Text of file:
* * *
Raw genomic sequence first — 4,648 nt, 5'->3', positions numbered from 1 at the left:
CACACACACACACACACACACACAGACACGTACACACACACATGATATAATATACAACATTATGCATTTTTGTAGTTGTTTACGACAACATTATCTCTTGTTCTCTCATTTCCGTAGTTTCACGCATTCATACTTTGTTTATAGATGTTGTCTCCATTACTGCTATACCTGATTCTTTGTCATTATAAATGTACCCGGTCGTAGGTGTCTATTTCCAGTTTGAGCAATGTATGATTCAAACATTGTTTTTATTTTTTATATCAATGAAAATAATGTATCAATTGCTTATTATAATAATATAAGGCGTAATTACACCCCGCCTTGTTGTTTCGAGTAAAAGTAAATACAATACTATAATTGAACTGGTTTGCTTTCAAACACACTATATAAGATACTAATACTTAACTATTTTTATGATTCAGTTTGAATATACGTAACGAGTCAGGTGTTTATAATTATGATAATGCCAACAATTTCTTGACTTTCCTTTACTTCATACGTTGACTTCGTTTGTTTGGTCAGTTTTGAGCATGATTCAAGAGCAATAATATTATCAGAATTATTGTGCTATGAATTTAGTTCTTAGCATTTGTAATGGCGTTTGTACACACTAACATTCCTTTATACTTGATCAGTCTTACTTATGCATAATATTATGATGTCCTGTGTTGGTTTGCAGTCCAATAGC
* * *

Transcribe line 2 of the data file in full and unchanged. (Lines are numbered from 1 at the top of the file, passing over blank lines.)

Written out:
CACACACACACACACACACACACAGACACGTACACACACACATGATATAATATACAACATTATGCATTTTTGTAGTTGTTTACGACAACATTATCTCTTGTTCTCTCATTTCCGTAGTTTCACGCATTCATACTTTGTTTATAGATGTTGTCTCCATTACTGCTATACCTGATTCTTTGTCATTATAAATGTACCCGGTCGTAGGTGTCTATTTCCAGTTTGAGCAATGTATGATTCAAACATTGTTTTTATTTTTTATATCAATGAAAATAATGTATCAATTGCTTATTATAATAATATAAGGCGTAATTACACCCCGCCTTGTTGTTTCGAGTAAAAGTAAATACAATACTATAATTGAACTGGTTTGCTTTCAAACACACTATATAAGATACTAATACTTAACTATTTTTATGATTCAGTTTGAATATACGTAACGAGTCAGGTGTTTATAATTATGATAATGCCAACAATTTCTTGACTTTCCTTTACTTCATACGTTGACTTCGTTTGTTTGGTCAGTTTTGAGCATGATTCAAGAGCAATAATATTATCAGAATTATTGTGCTATGAATTTAGTTCTTAGCATTTGTAATGGCGTTTGTACACACTAACATTCCTTTATACTTGATCAGTCTTACTTATGCATAATATTATGATGTCCTGTGTTGGTTTGCAGTCCAATAGC